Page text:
One Weird Cinderella Story

What is Allison Pearson up to with her portrait of David Cassidy fandom?

Allison Pearson's I Think I Love You

In his recent memoir, Keith Richards writes about trying to escape the crazed teenybopper fans who shadowed his every move in the early days of the Stones. You hardly think of Keef as a victim, but he sounds positively outmanned by these girls. “You stood as much chance in a fucking river of piranhas,” he recalls. He vividly describes a moment of engagement with the enemy:

I’m trying to get in the car and these bitches are ripping me apart. The problem is if they get their hands on you, they don’t know what to do with you. They nearly strangled me with a necklace, one grabbed one side of it, the other grabbed the other, and they’re going “Keith, Keith,” and meanwhile they’re choking me.

That’s how it looks from the point of view of the bait. But how does it look from the point of view of the piranha? Allison Pearson tells us in her new book I Think I Love You. Pearson’s previous book—the totally charming, blazingly honest, gazillion-selling mommy-wars novel I Don’t Know How She Does It—came out almost 10 years ago. Now she’s back, with a portrait of fanship. She wants to tell the story of girls who were driven mad by the kind of inchoate, indefinable, and irresistible (not that anyone tried to resist) urges that Richards describes above.

For the first half of the novel, the year is 1974. The place is a small town in Wales. Petra is 13 years old, a skinny, glasses-wearing, cello-playing near-dweeb. Petra and her friend Sharon spend long hours together, poring over David Cassidy magazines, taping David Cassidy posters to the wall, grooming themselves to be the kind of girl David Cassidy might like. Their bible is something called The Essential David Cassidy Magazine:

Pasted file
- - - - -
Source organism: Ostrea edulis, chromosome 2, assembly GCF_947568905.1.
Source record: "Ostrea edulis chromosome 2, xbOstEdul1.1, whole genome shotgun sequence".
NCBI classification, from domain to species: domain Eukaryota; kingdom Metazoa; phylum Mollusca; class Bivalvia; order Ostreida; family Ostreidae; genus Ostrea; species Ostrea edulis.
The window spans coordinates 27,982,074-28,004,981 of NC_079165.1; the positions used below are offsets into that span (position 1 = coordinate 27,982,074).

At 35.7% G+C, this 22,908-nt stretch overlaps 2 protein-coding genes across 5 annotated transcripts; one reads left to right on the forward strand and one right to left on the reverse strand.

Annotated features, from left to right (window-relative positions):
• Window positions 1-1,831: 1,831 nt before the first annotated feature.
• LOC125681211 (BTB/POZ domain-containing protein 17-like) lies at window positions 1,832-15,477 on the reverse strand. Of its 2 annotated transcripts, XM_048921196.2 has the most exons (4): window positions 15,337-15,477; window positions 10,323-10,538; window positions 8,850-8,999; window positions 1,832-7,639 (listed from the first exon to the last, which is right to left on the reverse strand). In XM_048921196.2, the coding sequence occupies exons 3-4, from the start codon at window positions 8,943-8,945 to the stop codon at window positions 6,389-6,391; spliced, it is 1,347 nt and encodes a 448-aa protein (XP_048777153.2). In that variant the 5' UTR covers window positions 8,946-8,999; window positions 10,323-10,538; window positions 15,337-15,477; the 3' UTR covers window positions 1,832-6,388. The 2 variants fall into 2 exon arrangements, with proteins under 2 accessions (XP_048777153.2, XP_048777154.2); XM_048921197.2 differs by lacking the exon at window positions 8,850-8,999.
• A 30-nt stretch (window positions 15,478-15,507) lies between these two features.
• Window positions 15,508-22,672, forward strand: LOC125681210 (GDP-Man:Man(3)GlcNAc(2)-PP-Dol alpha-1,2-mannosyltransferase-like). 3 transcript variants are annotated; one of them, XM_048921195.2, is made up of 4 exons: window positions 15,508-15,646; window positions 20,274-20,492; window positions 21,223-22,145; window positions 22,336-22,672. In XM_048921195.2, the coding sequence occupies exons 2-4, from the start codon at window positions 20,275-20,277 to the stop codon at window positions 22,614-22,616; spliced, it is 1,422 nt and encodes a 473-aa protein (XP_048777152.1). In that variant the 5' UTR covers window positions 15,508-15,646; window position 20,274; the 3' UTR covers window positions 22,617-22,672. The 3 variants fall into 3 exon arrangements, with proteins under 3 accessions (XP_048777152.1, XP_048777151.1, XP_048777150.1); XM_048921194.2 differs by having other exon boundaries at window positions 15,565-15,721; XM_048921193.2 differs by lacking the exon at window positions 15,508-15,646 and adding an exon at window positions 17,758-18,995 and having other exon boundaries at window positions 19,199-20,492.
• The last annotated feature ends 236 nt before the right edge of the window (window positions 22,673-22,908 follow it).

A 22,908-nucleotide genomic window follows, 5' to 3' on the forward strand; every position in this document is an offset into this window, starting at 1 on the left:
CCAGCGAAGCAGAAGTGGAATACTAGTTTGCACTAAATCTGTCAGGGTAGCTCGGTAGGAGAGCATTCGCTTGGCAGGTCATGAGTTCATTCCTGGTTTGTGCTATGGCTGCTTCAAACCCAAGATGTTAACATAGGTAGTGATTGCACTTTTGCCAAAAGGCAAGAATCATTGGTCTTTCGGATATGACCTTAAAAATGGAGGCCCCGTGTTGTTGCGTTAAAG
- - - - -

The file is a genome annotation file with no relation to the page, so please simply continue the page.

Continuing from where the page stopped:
At 18p it was way more expensive than any other mag. “Dead classy, mind,” Sharon said, and so it was with its thick, glossy paper, gorgeous recent pix and a monthly personal letter written by David himself actually from the set of The Partridge Family in Hollywood, America. You couldn’t put a price on something like that, could you?

There’s no ironic distance. It’s a tight frame on a teenage perspective. It’s generally lively and well observed, but a bit slow and claustrophobic. We feel the need for some relief.

Pearson provides that relief in alternating chapters. Petra trades off storytelling duties with Bill, a recent college grad who works at—clever conceit alert!—The Essential David Cassidy Magazine. Bill, a rock fan desperate for a paycheck, reluctantly provides the Cassidiana that Petra and Sharon lap up. The precious letters from David are actually from Bill. His perspective on the fans: “They’re like peasants in 1321. You give them a bit of dead badger skull and tell them it’s the funny bone of the Blessed Virgin Mary and they fall down in a dead faint and give you everything they own, including the cow.”

Both Petra and Bill are anticipating (she joyfully, he grimly) David Cassidy’s upcoming visit to White City stadium in London. To a certain cohort in the U.K., these words might bring back bad memories. At White City 1974, a girl was trampled to death at the penultimate concert on David Cassidy’s farewell tour. For the general populace, it’s hardly a date that lives in infamy, and I can’t quite tell if Pearson was banking on readers’ familiarity with this dark bit of pop history. Either way, she gives no foreshadowing of the grimness of the event, which sits strangely alongside the semicomic (if not exactly funny) tone of the book.